by BJ Knapp, Coventry, RI
“I don’t have time.” Where have we heard that sentence before? We’ve all said it at one point. Our calendars are packed with work, family, and social obligations, so much that we scratch our heads and say, “I don’t have time to exercise.” And then we don’t. With all the promises we make to other people, why aren’t we making that same commitment to ourselves? Do we actually think we’re not worth the time?
We know, by heart, approximately 985 reasons as to why we should work out. Yet, exercise is often the first thing that falls off of the to-do list. The first step is to stop saying, “I don’t have time,” and instead say, “I do have time.”
We all know that if we want to save money, or calories, then we ought to log what we spend or what we eat and figure out how to change habits. Let’s apply that same approach to saving time. For one week, keep track of how you spend your time. My time log was very enlightening. For example, I spent about three hours each night unwinding in front of the TV. At lunchtime, I ate at my desk and goofed off on the Internet—because my brain needed a break. Bam! Four potential exercise hours each day right there. Why couldn’t I unwind with a workout instead of TV or web surfing? My gears started to turn and I imagined blowing through a set of push-ups, crunches and dips during commercial breaks.
Armed with my knowledge about my pockets of potential workout time, I made a plan. I made a realistic determination of the best workout time for me. Early mornings before work? Not so much—the snooze button’s magnetic appeal derailed me every day. After work? Happy hours with friends and post-work errands always won out. (What? Power walking through Super Walmart doesn’t count as a workout?) Lunchtime? Now you’re talking. If errands can wait until after work, why not eat while answering my emails and then hit the road for a run during my lunch hour instead? Lunch-hour runs give me the chance to get in a workout up to five days per week. A thirty-minute run and time to freshen up gets me back to work in an hour. To cement this lunchtime commitment to myself, I block out my workout time for each week day on Monday mornings so that my mid-day workout won’t get derailed by a last-minute meeting.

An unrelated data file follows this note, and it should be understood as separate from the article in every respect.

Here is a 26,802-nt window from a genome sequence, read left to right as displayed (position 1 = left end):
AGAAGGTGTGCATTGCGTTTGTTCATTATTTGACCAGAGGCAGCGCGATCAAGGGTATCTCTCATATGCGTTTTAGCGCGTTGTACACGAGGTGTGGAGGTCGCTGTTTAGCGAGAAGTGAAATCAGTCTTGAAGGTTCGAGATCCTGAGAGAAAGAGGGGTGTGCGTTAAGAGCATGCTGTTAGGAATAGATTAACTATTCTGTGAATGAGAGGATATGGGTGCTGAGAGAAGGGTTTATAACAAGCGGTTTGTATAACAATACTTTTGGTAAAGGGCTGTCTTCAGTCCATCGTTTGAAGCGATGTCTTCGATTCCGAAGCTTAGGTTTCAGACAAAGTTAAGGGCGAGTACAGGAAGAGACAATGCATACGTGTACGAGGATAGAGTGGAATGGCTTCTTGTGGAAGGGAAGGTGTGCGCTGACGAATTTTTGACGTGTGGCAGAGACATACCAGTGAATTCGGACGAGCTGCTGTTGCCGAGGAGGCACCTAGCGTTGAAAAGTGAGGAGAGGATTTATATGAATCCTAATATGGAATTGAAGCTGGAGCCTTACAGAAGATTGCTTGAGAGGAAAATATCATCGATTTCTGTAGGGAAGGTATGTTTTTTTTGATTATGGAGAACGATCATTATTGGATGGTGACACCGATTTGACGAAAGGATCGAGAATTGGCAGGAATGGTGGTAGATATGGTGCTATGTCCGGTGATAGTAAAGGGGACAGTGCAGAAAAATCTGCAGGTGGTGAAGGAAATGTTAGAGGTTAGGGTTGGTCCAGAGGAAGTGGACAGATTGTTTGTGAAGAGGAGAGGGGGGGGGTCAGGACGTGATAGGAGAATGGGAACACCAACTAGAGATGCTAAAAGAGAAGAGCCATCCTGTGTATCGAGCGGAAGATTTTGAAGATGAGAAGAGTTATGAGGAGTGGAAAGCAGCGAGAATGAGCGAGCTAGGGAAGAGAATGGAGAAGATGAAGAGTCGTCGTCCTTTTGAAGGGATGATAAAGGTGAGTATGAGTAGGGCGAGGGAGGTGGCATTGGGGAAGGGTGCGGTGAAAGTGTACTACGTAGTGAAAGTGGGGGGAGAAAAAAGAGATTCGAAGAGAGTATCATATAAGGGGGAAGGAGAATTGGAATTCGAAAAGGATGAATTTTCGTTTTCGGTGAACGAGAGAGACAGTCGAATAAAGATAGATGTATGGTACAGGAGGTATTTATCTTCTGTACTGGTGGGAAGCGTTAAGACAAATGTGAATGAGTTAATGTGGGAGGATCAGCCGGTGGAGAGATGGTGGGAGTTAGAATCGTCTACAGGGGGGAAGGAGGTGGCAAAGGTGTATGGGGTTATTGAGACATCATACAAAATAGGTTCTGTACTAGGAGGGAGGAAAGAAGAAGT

My challenge to you all: track your days and figure out where you might have that pocket of time. Extra credit challenge: change your mind-set when trying to figure out when to work out. You don’t really need an entire hour all at once if you don’t have one. If you can scratch out five, ten or even twenty minutes here and there throughout your day, then you can still stay fit.
Keep in mind that it’s not the amount of time you have; it’s what you do with that time that counts. Learn about combination strength moves. For example, why spend time doing lunges when you can combine a lunge with a bicep curl? That’s two moves for one, right there. If you spend two minutes on each of those moves in your routine, then you’ve just opened up another minute for another combination move—like a plié squat with overhead presses.
In the end, the question you need to ask is, “Am I worth the time?” The answer should always be “yes.” Now prove it!
BJ Knapp is just your average woman trying to find ways to be healthier without the hype. When she’s not trying to improve her health, BJ leads an active lifestyle sailing, scuba diving and tromping through the forest with her husband Todd and dogs Nemo and Potter.